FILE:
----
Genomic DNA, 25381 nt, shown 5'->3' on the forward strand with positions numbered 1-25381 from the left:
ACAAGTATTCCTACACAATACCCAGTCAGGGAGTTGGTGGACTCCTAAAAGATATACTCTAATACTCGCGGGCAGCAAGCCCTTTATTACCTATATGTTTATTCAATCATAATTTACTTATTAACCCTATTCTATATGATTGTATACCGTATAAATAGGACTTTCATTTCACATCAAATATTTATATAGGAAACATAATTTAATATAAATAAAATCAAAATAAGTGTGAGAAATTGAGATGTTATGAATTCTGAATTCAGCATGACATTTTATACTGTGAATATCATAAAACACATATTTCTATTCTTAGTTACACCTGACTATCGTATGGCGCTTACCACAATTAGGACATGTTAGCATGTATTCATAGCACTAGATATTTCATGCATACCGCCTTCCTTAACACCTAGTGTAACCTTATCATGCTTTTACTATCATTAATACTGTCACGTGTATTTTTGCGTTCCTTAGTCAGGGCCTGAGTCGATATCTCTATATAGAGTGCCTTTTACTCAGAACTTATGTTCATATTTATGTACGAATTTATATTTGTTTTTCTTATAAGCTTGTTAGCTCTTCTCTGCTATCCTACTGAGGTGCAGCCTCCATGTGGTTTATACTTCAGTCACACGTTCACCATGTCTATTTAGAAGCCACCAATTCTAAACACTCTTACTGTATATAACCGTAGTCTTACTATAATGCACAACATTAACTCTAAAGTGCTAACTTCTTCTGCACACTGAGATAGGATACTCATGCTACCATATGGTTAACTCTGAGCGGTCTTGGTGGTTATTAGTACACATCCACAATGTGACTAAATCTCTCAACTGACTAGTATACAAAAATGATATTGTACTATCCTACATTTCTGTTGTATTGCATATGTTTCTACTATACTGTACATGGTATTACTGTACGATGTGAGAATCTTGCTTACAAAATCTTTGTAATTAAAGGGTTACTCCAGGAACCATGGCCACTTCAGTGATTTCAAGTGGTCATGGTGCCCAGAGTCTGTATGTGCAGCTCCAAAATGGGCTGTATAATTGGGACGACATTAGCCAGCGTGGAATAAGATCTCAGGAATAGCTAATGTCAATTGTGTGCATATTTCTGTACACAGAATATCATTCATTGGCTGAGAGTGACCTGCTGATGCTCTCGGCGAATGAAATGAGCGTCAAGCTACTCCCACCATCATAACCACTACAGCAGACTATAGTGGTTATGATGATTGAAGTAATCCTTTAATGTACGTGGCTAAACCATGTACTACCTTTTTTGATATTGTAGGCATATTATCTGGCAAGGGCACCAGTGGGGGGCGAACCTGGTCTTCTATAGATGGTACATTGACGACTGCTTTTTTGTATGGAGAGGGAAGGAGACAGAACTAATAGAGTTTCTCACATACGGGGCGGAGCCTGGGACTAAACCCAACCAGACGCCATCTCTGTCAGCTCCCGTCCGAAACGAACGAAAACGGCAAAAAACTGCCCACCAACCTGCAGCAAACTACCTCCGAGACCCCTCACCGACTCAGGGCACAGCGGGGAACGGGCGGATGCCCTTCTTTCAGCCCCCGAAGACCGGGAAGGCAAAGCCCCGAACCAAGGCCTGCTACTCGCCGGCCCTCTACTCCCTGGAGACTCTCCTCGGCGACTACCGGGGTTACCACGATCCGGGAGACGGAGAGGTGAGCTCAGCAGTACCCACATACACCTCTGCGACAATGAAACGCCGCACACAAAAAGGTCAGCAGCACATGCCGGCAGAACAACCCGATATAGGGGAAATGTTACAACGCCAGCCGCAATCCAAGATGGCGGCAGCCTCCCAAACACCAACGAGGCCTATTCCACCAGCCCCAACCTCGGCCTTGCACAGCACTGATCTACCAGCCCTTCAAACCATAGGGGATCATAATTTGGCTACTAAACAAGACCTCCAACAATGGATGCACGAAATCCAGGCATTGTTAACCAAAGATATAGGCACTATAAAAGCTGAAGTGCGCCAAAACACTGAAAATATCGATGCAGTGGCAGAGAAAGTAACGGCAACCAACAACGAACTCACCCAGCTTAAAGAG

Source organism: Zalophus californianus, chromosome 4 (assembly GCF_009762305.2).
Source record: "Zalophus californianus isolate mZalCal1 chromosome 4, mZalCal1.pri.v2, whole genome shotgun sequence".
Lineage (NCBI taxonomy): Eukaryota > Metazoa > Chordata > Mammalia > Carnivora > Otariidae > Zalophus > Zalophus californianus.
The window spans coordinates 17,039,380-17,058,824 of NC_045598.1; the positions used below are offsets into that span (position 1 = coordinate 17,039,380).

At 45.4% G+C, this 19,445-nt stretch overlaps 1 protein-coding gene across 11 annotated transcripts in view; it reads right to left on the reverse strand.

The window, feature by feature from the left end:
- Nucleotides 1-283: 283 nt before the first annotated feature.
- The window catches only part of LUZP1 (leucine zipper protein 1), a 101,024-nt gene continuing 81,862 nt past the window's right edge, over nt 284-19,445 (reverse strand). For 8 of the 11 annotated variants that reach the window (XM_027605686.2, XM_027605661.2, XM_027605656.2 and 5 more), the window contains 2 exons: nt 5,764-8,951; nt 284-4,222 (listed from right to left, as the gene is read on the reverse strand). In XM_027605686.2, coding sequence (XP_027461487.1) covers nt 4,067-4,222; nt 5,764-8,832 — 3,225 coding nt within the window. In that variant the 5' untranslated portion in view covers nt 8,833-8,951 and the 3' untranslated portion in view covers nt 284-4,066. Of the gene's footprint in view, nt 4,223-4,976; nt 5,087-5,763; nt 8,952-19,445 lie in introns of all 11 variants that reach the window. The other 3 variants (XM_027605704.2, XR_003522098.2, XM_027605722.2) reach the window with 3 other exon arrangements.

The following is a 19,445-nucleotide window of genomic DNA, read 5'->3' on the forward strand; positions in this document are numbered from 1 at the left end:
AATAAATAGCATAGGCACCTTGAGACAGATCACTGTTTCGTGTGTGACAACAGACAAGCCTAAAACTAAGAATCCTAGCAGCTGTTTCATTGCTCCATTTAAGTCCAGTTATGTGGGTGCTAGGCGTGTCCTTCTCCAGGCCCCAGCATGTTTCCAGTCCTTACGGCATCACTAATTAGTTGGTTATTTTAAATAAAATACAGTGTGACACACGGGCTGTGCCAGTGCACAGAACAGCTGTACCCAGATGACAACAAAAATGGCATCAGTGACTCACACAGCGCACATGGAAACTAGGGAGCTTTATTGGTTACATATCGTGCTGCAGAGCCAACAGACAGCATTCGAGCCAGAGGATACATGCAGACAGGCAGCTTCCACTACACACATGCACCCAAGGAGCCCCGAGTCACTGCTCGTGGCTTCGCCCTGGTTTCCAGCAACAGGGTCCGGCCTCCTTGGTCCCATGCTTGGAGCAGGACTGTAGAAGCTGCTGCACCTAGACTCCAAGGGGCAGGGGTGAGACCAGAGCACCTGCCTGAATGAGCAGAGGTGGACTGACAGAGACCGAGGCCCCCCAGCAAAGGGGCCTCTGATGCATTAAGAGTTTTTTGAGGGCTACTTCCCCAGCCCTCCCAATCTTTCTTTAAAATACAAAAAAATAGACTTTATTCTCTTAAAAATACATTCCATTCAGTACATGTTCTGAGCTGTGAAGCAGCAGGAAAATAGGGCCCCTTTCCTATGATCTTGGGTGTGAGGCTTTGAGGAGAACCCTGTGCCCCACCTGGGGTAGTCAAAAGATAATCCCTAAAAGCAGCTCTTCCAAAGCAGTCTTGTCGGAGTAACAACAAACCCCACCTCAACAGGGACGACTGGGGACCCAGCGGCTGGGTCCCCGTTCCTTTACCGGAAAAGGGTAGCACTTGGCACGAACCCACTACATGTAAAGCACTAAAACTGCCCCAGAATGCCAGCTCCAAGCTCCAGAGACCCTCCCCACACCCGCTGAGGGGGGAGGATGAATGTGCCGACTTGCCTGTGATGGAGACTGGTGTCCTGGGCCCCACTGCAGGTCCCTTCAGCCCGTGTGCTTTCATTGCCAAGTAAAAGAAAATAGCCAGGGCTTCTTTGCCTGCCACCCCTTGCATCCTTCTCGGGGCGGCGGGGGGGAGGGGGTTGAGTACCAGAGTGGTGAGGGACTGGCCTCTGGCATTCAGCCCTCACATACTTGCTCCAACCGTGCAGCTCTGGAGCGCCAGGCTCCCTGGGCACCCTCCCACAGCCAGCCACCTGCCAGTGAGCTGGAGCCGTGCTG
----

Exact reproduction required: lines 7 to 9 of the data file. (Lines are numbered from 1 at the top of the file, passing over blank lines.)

At 45.4% G+C, this 19,445-nt stretch overlaps 1 protein-coding gene across 11 annotated transcripts in view; it reads right to left on the reverse strand.

The window, feature by feature from the left end:
- Nucleotides 1-283: 283 nt before the first annotated feature.